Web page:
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Neville Malkin's "Grand Tour" of the Potteries

buildings of Hanley
 


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No 65 -  St. John's Church, Hanley


Description: 'S. E. View of Hanley Church,' showing a brick building 
of the Gothic revival (1788) with a western tower.

Date: 1835 - 1845 (c.)

[Reproduced by permission of the 
Trustees of the William Salt Library, Stafford]  

 

 

St. John's Church, Hanley
St. John's Church, Hanley
pen drawing by Neville Malkin - March 1975

 


St. John's Church, Hanley

photo: June 2008

 

"Early in 1737 that affluent and pious gentleman, Mr. John Bourne, of Newcastle, visited a friend at Hanley Upper Green. Realising how inconvenient it was to walk or ride along bad roads at least two miles to the nearest place of worship, he made an offer to donate 500 towards the erection of a chapel, provided the inhabitants raised the rest. This was cheerfully accepted, and, on a site given by John Adams, a chapel capable of accommodating 400 people, was immediately built and consecrated in September, 1737.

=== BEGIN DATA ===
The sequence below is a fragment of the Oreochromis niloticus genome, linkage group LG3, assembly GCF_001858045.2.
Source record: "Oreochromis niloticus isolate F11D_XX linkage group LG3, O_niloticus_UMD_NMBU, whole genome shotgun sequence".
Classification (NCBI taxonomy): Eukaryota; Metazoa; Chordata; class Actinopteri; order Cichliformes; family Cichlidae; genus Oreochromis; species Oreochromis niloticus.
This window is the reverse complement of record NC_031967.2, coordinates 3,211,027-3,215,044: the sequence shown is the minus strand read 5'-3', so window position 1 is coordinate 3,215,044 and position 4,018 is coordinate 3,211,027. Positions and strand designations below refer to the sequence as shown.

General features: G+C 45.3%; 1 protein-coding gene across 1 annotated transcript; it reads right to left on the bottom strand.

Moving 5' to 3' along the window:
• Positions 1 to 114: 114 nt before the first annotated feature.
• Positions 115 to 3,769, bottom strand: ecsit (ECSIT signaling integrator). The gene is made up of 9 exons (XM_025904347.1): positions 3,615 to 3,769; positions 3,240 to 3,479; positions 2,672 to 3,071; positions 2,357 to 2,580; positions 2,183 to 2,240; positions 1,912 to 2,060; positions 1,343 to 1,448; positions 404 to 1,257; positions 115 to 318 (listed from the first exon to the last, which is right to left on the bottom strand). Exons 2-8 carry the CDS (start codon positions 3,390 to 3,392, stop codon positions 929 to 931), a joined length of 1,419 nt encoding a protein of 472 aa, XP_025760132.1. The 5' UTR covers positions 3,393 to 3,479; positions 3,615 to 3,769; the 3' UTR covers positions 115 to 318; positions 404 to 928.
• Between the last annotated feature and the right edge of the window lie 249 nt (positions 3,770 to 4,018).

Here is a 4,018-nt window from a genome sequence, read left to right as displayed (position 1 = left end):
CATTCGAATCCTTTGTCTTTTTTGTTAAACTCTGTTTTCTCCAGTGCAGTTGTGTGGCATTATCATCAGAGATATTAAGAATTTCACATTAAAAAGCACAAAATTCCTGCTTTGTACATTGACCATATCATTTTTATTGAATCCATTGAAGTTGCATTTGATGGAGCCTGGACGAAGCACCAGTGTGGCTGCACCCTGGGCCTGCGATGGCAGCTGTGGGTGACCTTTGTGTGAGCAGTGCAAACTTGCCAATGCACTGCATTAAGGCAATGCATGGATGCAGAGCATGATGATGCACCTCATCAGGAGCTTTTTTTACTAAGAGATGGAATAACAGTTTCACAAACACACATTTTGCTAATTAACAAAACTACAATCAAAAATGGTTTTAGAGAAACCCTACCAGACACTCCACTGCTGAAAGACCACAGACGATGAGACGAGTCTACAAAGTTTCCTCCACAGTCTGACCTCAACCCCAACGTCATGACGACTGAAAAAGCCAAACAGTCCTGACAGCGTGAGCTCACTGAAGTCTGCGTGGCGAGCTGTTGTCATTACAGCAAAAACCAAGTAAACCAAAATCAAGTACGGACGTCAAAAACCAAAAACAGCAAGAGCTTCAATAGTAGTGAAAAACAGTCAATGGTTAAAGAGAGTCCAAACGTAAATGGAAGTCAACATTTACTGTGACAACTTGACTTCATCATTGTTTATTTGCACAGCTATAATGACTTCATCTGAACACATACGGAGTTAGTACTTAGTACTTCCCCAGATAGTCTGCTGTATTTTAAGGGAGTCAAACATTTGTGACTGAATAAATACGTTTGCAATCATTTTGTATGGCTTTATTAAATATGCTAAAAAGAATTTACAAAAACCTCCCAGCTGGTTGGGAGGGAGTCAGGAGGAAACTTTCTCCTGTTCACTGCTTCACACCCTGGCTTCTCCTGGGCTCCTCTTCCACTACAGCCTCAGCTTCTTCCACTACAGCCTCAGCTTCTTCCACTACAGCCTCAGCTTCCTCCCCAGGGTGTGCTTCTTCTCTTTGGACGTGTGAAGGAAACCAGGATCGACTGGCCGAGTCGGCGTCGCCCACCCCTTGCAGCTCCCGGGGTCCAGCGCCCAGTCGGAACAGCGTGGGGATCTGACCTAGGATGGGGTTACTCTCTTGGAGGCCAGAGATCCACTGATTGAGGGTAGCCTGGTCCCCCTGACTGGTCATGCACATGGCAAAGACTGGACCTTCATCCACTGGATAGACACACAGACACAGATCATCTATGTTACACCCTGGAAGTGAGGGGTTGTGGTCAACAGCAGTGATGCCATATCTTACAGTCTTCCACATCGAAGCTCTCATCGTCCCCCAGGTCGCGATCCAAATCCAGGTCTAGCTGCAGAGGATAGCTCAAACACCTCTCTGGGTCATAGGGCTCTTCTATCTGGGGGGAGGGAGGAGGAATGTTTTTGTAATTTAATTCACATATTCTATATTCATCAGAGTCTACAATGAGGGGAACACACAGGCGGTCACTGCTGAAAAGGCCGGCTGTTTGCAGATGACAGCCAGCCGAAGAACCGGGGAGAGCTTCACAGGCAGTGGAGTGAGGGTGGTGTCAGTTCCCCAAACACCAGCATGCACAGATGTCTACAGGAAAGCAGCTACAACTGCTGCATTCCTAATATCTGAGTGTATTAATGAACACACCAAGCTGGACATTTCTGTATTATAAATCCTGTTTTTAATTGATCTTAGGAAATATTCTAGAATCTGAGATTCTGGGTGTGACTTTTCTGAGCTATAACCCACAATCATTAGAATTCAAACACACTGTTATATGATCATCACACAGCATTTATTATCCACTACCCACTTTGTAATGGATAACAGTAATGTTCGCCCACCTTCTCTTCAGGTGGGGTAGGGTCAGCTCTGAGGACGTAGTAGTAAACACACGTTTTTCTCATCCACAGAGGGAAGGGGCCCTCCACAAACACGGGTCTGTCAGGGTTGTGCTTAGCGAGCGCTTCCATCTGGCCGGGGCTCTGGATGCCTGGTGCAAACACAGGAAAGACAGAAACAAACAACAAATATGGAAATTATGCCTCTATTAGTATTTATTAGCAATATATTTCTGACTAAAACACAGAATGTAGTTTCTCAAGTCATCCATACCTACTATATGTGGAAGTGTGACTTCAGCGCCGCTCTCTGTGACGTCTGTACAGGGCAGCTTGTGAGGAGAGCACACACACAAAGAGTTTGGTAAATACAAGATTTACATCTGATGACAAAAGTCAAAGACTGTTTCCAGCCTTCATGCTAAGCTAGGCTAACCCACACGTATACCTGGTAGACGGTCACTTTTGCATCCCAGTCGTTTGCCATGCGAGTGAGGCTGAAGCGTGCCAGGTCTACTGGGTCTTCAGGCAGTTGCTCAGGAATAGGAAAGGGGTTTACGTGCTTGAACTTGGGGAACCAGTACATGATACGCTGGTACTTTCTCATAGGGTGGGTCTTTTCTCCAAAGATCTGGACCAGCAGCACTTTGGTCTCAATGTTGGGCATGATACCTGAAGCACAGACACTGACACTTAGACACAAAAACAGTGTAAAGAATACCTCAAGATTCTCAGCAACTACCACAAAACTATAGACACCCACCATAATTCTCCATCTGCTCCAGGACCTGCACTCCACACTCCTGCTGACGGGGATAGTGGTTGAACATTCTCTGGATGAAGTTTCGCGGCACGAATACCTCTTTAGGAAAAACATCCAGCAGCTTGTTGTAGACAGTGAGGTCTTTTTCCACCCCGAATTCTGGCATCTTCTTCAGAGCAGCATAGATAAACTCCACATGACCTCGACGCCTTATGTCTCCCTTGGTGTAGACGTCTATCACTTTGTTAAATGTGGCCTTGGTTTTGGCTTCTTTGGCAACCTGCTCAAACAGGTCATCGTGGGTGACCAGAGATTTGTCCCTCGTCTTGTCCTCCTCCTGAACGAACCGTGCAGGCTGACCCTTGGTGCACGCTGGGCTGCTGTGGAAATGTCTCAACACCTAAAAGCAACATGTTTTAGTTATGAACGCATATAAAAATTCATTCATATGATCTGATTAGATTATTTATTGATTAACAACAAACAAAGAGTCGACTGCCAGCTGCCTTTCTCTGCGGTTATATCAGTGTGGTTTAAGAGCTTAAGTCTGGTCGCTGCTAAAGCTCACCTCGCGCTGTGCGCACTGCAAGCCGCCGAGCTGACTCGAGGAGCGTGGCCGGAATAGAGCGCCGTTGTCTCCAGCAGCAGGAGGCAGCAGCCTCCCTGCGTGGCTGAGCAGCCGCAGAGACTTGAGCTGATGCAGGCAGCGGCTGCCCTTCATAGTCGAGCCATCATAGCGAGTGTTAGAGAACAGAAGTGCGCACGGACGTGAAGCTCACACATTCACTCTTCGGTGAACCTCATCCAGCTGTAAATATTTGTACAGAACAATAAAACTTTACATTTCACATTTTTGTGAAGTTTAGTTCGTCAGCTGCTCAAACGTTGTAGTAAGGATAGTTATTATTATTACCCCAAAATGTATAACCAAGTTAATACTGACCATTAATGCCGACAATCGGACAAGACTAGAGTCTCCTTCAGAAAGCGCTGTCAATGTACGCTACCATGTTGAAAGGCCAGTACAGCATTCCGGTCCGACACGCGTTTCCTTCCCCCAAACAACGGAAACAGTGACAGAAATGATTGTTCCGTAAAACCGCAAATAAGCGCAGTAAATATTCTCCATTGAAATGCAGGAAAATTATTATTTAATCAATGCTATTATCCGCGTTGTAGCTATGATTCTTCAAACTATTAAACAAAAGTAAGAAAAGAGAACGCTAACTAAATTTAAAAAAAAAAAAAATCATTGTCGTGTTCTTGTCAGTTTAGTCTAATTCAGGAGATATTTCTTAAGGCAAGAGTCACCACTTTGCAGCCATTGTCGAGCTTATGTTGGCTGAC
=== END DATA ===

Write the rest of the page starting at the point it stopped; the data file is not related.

The chapel was later enlarged, at a cost of 140, but the rapidly-increasing population of the town made it necessary to consider building a much larger church. And so, under an Act of Parliament of 1787, the handsome brick and stone parish church of St. John the Evangelist was erected at a cost of 6,000 in 1788-90. The money was raised by voluntary contributions from the townsfolk, neighbouring landowners and gentry, and also from the sale of pews. The only structural addition appears to be the polygonal apse of 1872 by W. Palmer, but certain of the original embellishments, such as the stone pinnacles on the 100ft tower, have disappeared.

The first curate of Hanley, the Rev. John Middleton, must surely hold some kind of ecclesiastical record. He was appointed curate in 1737 and remained so until his death at the age of 88 in 1802. Besides the curacy of Hanley, which was his primary charge, he became Rector of Walkington, Yorkshire, and, subsequently, perpetual curate of Stone, because of a service he rendered to the residents of Trentham Hall. Although his income from his property and three livings was considerable, his only personal requirements were the bare necessities of life; he condemned those who indulged in the "fripperies and fooleries of fashion."


Neville Malkin
26th March 1975 

 

 

 

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